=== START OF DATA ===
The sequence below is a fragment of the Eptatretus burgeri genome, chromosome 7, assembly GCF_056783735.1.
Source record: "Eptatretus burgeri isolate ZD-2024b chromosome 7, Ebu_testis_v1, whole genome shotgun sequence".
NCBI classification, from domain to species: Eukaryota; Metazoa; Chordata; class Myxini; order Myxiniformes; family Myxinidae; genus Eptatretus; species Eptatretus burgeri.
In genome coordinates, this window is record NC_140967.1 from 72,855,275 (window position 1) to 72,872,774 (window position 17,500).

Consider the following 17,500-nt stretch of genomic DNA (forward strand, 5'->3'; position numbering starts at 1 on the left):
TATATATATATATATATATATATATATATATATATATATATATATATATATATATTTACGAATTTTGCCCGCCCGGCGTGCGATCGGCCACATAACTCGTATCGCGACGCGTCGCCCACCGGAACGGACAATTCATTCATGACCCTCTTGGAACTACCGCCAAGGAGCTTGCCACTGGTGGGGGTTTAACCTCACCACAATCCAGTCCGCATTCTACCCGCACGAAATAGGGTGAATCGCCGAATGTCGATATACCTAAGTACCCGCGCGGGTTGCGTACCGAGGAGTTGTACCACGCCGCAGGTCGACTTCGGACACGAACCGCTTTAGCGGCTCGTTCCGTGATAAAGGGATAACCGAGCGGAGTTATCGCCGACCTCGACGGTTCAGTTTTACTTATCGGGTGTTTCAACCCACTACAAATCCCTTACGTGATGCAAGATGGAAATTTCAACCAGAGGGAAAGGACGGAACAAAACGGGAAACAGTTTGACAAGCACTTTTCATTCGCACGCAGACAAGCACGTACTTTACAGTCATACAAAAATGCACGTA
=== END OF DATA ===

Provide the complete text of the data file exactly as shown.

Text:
The sequence below is a fragment of the Eptatretus burgeri genome, chromosome 7, assembly GCF_056783735.1.
Source record: "Eptatretus burgeri isolate ZD-2024b chromosome 7, Ebu_testis_v1, whole genome shotgun sequence".
NCBI classification, from domain to species: Eukaryota; Metazoa; Chordata; class Myxini; order Myxiniformes; family Myxinidae; genus Eptatretus; species Eptatretus burgeri.
In genome coordinates, this window is record NC_140967.1 from 72,855,275 (window position 1) to 72,872,774 (window position 17,500).

Consider the following 17,500-nt stretch of genomic DNA (forward strand, 5'->3'; position numbering starts at 1 on the left):
TATATATATATATATATATATATATATATATATATATATATATATATATATATATTTACGAATTTTGCCCGCCCGGCGTGCGATCGGCCACATAACTCGTATCGCGACGCGTCGCCCACCGGAACGGACAATTCATTCATGACCCTCTTGGAACTACCGCCAAGGAGCTTGCCACTGGTGGGGGTTTAACCTCACCACAATCCAGTCCGCATTCTACCCGCACGAAATAGGGTGAATCGCCGAATGTCGATATACCTAAGTACCCGCGCGGGTTGCGTACCGAGGAGTTGTACCACGCCGCAGGTCGACTTCGGACACGAACCGCTTTAGCGGCTCGTTCCGTGATAAAGGGATAACCGAGCGGAGTTATCGCCGACCTCGACGGTTCAGTTTTACTTATCGGGTGTTTCAACCCACTACAAATCCCTTACGTGATGCAAGATGGAAATTTCAACCAGAGGGAAAGGACGGAACAAAACGGGAAACAGTTTGACAAGCACTTTTCATTCGCACGCAGACAAGCACGTACTTTACAGTCATACAAAAATGCACGTA